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Vegetable City: Luc Schuiten's Vision of a Sustainable Future Opens in Brussels
Luc Schuiten Ville creuse (Hollow town).

BRUSSELS.- Cinquantenaire Museum (Royal Museums of Art and History) presents Vegetable City: Luc Schuiten's Vision of a Sustainable Future, on view through August 30, 2009. The deterioration of our environment, the weather changes and the damage made to biodiversity increasingly give way to negative and stressful visions of a planet's integrity affected by human aggression. Based on the outlines of solutions already given by bio-mimetism, Luc Schuiten offers on the contrary utopian visions that suggest we group together around positive creativity and invent spaces that represent one of the fundamental principles of life: life creates conditions favourable to life.

From Brussels to the Lotus housing estate: Sustainable development does not entail the destruction of the existing patrimony but rather the integration of new ideas. In a utopian Brussels for example, adding to the existing buildings external envelopes and transplants, made in vegetable structures and in bio-mimetic materials transmits the idea of a needed change in the way habitat functions and in consumer habits. New pedestrian passages are developed on the roof-gardens. The encounter between Luc Schuiten and movie director François Vives gave birth to cité Lotus, imagined during the shooting of a movie on the lotus flower in Japan. Whether due to the hydrophobic properties of its leaves or the qualities of its internal structures, the lotus, symbol of spirituality, is a source of learning. Its resistance to bad weather and its physiologic properties are other paths to explore. One example is the technical adaption of the opening and closing system of its petals, that could allow fo r the storing and management of the methane gas produced by the estate's organic waste.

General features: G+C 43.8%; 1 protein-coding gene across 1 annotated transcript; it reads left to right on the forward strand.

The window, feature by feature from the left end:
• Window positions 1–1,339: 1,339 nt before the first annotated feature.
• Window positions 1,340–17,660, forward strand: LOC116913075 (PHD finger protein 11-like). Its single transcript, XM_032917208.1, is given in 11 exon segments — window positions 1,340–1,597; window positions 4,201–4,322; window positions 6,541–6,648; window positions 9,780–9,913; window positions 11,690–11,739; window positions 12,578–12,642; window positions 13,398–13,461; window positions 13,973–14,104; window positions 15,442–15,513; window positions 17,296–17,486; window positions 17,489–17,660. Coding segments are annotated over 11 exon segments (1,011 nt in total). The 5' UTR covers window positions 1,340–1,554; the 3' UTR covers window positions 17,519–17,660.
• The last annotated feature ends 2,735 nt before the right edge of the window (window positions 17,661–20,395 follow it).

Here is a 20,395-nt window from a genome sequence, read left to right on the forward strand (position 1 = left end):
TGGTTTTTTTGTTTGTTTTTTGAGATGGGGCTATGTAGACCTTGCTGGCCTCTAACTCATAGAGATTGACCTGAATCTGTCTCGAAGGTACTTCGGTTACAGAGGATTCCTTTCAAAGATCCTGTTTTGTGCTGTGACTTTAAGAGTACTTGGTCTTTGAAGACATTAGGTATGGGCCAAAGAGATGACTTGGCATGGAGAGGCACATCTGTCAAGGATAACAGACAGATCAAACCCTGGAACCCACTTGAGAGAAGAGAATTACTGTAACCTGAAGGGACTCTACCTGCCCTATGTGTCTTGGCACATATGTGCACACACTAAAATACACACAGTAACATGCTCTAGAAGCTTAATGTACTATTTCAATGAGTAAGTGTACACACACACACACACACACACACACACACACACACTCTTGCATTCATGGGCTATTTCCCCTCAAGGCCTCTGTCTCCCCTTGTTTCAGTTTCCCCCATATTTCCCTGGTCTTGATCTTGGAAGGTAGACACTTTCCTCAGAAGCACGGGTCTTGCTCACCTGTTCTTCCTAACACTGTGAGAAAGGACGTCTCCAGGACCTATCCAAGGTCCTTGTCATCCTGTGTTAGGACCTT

Other housing estates: At the Vagues estate, one quarter of the area around the lake is inhabited, while the rest is occupied by a forest in its maturity, thus allowing the development of new buildings. The young, maturing forest covers the largest part of the territory, closely watched over by the gardener- architects. Finally, dead trees occupy the last part of the area, and the humus resulting from their decomposition is used to enrich the land of the new forests. This estate functions like a super organism with characteristics of self-regulation, of homeostasis and metabolism. At the Habitarbres estate, the external walls that form the facades have a layer made of translucent or transparent proteins, inspired by the chitin on the wings of dragonflies. The slabs on the floor and the internal walls are made of by known techniques of stabilised earth using lime and strengthened with vegetable structures. The natural ventilation of the buildings is copied on the mo del of termites' nests. The residences are lit at night by bioluminescence, imitating the process used by glow-worms or certain abyssal fish.